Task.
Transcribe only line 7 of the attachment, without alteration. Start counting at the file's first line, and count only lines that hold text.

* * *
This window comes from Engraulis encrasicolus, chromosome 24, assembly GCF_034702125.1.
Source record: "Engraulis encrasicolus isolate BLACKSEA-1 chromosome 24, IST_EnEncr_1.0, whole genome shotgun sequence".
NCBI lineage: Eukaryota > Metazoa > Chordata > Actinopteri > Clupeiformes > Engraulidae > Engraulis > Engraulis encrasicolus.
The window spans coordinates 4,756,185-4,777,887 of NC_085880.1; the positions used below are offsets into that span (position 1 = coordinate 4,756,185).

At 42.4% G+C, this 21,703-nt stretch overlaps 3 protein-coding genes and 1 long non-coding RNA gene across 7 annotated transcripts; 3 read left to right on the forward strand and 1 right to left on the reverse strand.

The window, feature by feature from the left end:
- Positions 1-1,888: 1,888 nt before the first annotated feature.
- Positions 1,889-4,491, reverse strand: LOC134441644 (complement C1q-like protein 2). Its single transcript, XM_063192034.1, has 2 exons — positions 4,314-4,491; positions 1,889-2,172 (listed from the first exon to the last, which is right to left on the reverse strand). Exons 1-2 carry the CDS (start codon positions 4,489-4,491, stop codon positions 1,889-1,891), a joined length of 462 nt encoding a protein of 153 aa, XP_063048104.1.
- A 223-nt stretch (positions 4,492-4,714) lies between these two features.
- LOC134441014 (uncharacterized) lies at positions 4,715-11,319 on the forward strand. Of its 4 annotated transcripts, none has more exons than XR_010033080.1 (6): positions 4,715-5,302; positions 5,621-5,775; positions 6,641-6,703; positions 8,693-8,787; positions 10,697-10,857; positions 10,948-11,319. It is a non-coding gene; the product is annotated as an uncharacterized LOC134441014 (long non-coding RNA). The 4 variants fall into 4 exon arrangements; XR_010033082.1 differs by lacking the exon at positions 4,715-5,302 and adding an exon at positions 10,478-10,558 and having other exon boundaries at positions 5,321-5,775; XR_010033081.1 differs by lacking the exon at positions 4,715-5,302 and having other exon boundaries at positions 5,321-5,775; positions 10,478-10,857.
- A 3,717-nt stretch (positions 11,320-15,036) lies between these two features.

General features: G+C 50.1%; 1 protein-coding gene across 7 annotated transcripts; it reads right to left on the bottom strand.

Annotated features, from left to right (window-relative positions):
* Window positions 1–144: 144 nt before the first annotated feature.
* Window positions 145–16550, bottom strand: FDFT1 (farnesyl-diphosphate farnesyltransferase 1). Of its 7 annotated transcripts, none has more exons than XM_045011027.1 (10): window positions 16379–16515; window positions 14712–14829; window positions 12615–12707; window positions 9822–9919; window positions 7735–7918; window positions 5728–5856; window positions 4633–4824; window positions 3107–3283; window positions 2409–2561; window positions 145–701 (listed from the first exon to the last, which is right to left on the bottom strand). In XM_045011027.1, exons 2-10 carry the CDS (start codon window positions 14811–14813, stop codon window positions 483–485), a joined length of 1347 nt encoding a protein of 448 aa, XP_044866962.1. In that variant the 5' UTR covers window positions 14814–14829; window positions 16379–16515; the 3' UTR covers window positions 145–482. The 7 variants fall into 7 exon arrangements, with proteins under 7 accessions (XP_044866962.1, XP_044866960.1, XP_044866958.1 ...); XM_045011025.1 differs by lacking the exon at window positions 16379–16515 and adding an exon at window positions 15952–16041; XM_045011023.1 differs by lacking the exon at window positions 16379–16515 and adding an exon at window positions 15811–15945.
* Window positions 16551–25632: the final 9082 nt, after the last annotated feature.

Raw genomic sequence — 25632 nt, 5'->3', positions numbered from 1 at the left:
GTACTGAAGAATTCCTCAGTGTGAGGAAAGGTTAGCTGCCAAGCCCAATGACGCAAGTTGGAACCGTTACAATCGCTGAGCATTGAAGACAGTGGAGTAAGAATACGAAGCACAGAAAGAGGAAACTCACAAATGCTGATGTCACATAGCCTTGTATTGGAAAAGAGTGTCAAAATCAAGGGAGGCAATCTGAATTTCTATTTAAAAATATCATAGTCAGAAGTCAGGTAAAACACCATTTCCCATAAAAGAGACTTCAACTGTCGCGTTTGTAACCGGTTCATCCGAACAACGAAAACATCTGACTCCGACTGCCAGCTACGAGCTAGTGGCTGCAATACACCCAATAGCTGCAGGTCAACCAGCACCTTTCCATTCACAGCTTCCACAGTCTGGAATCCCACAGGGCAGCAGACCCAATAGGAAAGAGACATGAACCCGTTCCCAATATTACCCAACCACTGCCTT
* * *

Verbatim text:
- Positions 1-1,888: 1,888 nt before the first annotated feature.